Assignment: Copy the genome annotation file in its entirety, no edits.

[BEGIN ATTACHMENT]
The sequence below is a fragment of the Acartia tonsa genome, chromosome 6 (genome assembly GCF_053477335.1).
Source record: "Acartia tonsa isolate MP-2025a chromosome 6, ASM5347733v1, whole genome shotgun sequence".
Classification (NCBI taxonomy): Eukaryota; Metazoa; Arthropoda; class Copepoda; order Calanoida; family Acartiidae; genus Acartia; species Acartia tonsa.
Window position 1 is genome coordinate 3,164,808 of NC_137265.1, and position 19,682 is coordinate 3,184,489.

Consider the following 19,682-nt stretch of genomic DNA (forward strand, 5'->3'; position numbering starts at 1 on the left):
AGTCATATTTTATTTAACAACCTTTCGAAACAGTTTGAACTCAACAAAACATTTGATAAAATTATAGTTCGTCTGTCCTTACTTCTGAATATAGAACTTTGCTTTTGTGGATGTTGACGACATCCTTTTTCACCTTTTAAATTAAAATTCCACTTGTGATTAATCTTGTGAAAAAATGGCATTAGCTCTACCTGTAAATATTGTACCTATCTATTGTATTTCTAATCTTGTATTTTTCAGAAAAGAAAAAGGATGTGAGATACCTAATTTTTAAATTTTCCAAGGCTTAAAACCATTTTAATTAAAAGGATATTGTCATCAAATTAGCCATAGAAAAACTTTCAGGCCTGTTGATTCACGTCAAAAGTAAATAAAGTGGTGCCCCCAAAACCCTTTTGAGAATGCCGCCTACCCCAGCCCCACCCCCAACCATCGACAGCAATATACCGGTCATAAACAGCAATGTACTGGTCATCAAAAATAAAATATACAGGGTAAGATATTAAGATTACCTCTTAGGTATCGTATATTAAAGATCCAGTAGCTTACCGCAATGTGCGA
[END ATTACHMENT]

The sequence below is a fragment of the Acartia tonsa genome, chromosome 6 (genome assembly GCF_053477335.1).
Source record: "Acartia tonsa isolate MP-2025a chromosome 6, ASM5347733v1, whole genome shotgun sequence".
Classification (NCBI taxonomy): Eukaryota; Metazoa; Arthropoda; class Copepoda; order Calanoida; family Acartiidae; genus Acartia; species Acartia tonsa.
Window position 1 is genome coordinate 3,164,808 of NC_137265.1, and position 19,682 is coordinate 3,184,489.

Consider the following 19,682-nt stretch of genomic DNA (forward strand, 5'->3'; position numbering starts at 1 on the left):
AGTCATATTTTATTTAACAACCTTTCGAAACAGTTTGAACTCAACAAAACATTTGATAAAATTATAGTTCGTCTGTCCTTACTTCTGAATATAGAACTTTGCTTTTGTGGATGTTGACGACATCCTTTTTCACCTTTTAAATTAAAATTCCACTTGTGATTAATCTTGTGAAAAAATGGCATTAGCTCTACCTGTAAATATTGTACCTATCTATTGTATTTCTAATCTTGTATTTTTCAGAAAAGAAAAAGGATGTGAGATACCTAATTTTTAAATTTTCCAAGGCTTAAAACCATTTTAATTAAAAGGATATTGTCATCAAATTAGCCATAGAAAAACTTTCAGGCCTGTTGATTCACGTCAAAAGTAAATAAAGTGGTGCCCCCAAAACCCTTTTGAGAATGCCGCCTACCCCAGCCCCACCCCCAACCATCGACAGCAATATACCGGTCATAAACAGCAATGTACTGGTCATCAAAAATAAAATATACAGGGTAAGATATTAAGATTACCTCTTAGGTATCGTATATTAAAGATCCAGTAGCTTACCGCAATGTGCGA